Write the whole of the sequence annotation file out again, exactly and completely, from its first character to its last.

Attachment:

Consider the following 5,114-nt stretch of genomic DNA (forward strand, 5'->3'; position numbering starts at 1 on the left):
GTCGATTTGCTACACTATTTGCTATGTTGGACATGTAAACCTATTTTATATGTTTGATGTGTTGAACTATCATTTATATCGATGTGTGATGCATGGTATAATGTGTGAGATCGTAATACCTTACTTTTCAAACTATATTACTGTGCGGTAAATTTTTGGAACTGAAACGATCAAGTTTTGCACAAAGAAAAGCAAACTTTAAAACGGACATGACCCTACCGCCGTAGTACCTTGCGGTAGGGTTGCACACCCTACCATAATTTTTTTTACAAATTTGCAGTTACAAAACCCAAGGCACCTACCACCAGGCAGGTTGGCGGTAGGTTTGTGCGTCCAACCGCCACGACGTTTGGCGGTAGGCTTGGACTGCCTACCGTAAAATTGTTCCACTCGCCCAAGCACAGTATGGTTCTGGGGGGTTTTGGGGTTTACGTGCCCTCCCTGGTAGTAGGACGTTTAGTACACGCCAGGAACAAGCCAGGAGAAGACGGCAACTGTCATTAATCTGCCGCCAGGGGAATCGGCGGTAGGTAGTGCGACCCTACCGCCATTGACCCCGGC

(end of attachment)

Consider the following 5,114-nt stretch of genomic DNA (forward strand, 5'->3'; position numbering starts at 1 on the left):
GTCGATTTGCTACACTATTTGCTATGTTGGACATGTAAACCTATTTTATATGTTTGATGTGTTGAACTATCATTTATATCGATGTGTGATGCATGGTATAATGTGTGAGATCGTAATACCTTACTTTTCAAACTATATTACTGTGCGGTAAATTTTTGGAACTGAAACGATCAAGTTTTGCACAAAGAAAAGCAAACTTTAAAACGGACATGACCCTACCGCCGTAGTACCTTGCGGTAGGGTTGCACACCCTACCATAATTTTTTTTACAAATTTGCAGTTACAAAACCCAAGGCACCTACCACCAGGCAGGTTGGCGGTAGGTTTGTGCGTCCAACCGCCACGACGTTTGGCGGTAGGCTTGGACTGCCTACCGTAAAATTGTTCCACTCGCCCAAGCACAGTATGGTTCTGGGGGGTTTTGGGGTTTACGTGCCCTCCCTGGTAGTAGGACGTTTAGTACACGCCAGGAACAAGCCAGGAGAAGACGGCAACTGTCATTAATCTGCCGCCAGGGGAATCGGCGGTAGGTAGTGCGACCCTACCGCCATTGACCCCGGC